19 of 22 people found the following review helpful
New Characters, New Places, New Horrors,
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This review is from: A Feast for Crows (A Song of Ice and Fire, Book 4) (Kindle Edition)
I almost didn't buy this book because of the negative reviews and the litany of complaints about the quality of this book compared with the first three. I'm glad I wasn't swayed. True, some of the prominent characters from the first three books (who still survive) are missing, notably Tyrion and Daenerys as POV characters; but they are there in spirit and their (mis)deeds continue to influence the actions of the other main characters. With them missing, and a number of other characters killed off, who supplies the POV? Well, a number of new characters, sometimes only inhabiting one chapter; but unlike some reviewers I found that the new characters added a new dimension to the book, which together with the flashbacks to times long gone, added flesh to the bones of a rip-roaring adventure to make it a true classic.
The landscape is as dark and dreary as before but with new horrors. Perhaps the most understated is Qyburn, who carries out unspeakable acts in the deep dungeons of Kings Landing - well, maybe not always unspeakable, as some of the torture scenes are described in horrible detail. As always decapitated heads, rotting flesh, maiming, disfigurement and cannibalism are well covered in the writing, brought into vivid contrast by descriptions of juicy oranges being enjoyed in Sunspear the capital of Dorne. Meanwhile we get an in depth look at the Ironborn people, with their fiercely proud but cruel code of conduct. This is typified by the idea that going to sea without wearing full armour is craven because it shows that you are afraid of drowning; a novel, but somewhat warped concept!
One of the key elements in this book is the emphasis given to the different religions and their growing importance, which first became apparent in "A Clash of Kings" with the murder of Renly. Also, the divide between the living and dead is becoming blurred (Watch out for The Hangwoman!), possibly paving the way for fresh horrors from beyond the wall in the next books of the series.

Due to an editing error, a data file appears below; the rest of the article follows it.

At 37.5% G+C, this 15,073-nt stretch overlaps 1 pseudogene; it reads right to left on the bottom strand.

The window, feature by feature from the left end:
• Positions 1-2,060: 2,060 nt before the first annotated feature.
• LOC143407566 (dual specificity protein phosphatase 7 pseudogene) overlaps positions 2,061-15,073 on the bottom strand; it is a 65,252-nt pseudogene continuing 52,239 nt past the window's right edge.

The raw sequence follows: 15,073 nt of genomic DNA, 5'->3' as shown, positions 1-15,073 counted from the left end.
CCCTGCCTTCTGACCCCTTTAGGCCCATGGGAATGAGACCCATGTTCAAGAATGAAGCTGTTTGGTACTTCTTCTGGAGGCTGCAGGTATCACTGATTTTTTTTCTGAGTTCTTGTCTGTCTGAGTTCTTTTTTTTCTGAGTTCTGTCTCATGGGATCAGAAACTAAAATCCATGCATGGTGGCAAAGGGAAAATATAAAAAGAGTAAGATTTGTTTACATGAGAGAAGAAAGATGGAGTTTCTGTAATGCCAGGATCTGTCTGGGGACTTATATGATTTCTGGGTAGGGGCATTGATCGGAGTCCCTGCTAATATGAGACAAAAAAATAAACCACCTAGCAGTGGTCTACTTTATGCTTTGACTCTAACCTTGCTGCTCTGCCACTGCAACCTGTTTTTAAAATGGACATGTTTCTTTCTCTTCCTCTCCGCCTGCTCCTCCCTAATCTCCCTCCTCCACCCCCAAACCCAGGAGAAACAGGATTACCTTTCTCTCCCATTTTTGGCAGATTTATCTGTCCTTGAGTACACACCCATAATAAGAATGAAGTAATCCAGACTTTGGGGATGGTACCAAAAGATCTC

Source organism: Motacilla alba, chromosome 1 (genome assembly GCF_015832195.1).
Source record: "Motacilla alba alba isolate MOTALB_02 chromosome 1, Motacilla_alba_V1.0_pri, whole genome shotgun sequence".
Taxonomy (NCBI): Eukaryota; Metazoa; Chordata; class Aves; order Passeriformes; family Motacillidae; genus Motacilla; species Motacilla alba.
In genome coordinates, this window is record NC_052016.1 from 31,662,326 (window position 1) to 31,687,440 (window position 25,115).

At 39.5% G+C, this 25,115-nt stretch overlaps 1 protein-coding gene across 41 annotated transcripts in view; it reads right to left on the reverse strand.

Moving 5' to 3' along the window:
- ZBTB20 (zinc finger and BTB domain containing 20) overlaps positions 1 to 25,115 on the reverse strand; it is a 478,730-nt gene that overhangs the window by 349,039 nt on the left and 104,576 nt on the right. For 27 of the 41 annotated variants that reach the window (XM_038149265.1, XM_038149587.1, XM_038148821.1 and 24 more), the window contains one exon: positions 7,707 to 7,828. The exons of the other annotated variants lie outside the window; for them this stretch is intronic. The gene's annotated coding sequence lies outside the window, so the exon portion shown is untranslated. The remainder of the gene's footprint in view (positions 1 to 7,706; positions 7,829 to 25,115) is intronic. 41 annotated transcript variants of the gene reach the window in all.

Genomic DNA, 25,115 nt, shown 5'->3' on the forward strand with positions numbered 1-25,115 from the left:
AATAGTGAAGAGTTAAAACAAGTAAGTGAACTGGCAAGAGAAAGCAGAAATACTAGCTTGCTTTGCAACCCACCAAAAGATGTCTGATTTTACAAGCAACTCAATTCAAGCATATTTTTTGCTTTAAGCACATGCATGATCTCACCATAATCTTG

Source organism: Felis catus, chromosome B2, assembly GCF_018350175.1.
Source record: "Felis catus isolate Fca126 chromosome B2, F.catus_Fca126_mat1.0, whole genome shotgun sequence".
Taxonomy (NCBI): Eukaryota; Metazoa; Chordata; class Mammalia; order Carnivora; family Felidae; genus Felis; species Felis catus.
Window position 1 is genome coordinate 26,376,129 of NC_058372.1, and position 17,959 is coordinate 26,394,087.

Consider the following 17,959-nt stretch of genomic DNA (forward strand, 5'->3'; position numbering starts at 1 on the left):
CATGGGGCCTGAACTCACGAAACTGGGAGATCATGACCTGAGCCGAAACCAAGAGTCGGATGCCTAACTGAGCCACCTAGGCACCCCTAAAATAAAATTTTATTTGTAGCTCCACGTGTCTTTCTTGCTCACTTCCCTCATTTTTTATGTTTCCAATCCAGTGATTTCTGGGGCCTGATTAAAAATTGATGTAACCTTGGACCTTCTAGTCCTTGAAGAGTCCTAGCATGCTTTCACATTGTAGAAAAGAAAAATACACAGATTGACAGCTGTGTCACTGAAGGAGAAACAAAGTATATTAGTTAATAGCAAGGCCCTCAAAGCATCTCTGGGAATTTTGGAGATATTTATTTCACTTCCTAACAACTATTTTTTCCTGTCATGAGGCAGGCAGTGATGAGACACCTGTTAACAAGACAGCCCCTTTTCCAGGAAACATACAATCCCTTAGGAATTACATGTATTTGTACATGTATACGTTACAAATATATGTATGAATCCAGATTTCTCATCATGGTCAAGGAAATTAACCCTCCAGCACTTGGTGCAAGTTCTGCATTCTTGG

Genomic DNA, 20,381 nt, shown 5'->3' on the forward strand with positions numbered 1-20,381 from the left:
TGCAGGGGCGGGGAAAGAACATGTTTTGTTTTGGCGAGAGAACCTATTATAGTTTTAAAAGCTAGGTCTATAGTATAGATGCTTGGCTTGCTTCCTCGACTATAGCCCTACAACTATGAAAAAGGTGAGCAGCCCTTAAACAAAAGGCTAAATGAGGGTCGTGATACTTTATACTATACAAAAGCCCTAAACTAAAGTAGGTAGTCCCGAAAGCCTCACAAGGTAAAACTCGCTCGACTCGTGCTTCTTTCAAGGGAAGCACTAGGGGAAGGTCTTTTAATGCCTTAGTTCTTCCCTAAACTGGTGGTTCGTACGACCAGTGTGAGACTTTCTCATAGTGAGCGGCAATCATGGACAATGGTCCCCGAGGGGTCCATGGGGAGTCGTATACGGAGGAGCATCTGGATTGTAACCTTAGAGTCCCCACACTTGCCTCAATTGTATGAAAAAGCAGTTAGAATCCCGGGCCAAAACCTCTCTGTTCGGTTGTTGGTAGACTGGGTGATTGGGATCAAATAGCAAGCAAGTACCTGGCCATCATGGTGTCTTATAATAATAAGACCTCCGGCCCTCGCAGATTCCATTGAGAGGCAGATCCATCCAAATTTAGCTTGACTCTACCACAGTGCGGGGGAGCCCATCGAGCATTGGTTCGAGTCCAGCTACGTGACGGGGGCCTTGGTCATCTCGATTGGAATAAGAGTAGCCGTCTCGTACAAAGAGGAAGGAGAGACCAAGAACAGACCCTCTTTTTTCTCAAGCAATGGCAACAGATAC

Apart from the price of the Kindle edition, the only other area in which I would agree with some of the negative reviews is the complexity of the plot and the vast number of characters, often with similar names. To make it even worse, a couple of the characters change their name, and in one case the new name is used as a POV character. To follow all of this you either have to have an excellently organised memory, or read the book in one mammoth session. Failing that, do as I did - cheat! The only way I can manage the books in this series is to read them with a concordance alongside. As I mentioned in a previous review I have found a couple of Apps for the iPhone which work well for me. Game of Thrones - Wiki (online) and Game of Thrones Companion (offline). By occasionally referring to one, or both of these, I can just about keep my head above water (no reference to the Ironborn intended) and enjoy this masterpiece.
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Initial post: 29 Aug 2012 16:02:29 BDT
Totally agree. I read all these 1 star reviews in utter disbelievement (if thats a word).
Posted on 3 Mar 2013 22:26:38 GMT
I once went into a SoIaF wiki as the reviewer suggests and hit spoilers galore. Not a good idea. A shame that it's necessary.
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